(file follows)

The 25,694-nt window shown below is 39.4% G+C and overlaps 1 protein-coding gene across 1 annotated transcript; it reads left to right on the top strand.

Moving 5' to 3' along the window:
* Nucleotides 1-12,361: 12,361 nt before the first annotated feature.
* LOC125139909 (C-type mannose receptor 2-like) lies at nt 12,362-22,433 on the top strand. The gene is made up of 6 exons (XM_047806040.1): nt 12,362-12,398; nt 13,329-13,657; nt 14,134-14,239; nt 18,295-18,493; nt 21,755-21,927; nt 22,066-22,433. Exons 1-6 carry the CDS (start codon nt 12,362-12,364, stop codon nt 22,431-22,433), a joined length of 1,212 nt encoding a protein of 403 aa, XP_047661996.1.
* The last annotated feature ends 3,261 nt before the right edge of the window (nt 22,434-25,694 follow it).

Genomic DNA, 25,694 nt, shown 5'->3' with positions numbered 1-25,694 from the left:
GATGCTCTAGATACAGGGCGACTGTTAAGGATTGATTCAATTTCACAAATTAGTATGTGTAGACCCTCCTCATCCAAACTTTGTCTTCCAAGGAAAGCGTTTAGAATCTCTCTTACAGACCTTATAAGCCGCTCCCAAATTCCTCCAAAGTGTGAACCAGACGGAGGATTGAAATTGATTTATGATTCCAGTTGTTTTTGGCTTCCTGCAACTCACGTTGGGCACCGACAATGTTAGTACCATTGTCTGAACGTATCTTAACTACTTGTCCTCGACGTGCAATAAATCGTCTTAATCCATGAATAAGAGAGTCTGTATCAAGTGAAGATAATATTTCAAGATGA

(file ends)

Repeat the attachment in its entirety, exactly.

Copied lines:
The 25,694-nt window shown below is 39.4% G+C and overlaps 1 protein-coding gene across 1 annotated transcript; it reads left to right on the top strand.

Moving 5' to 3' along the window:
* Nucleotides 1-12,361: 12,361 nt before the first annotated feature.
* LOC125139909 (C-type mannose receptor 2-like) lies at nt 12,362-22,433 on the top strand. The gene is made up of 6 exons (XM_047806040.1): nt 12,362-12,398; nt 13,329-13,657; nt 14,134-14,239; nt 18,295-18,493; nt 21,755-21,927; nt 22,066-22,433. Exons 1-6 carry the CDS (start codon nt 12,362-12,364, stop codon nt 22,431-22,433), a joined length of 1,212 nt encoding a protein of 403 aa, XP_047661996.1.
* The last annotated feature ends 3,261 nt before the right edge of the window (nt 22,434-25,694 follow it).

Genomic DNA, 25,694 nt, shown 5'->3' with positions numbered 1-25,694 from the left:
GATGCTCTAGATACAGGGCGACTGTTAAGGATTGATTCAATTTCACAAATTAGTATGTGTAGACCCTCCTCATCCAAACTTTGTCTTCCAAGGAAAGCGTTTAGAATCTCTCTTACAGACCTTATAAGCCGCTCCCAAATTCCTCCAAAGTGTGAACCAGACGGAGGATTGAAATTGATTTATGATTCCAGTTGTTTTTGGCTTCCTGCAACTCACGTTGGGCACCGACAATGTTAGTACCATTGTCTGAACGTATCTTAACTACTTGTCCTCGACGTGCAATAAATCGTCTTAATCCATGAATAAGAGAGTCTGTATCAAGTGAAGATAATATTTCAAGATGA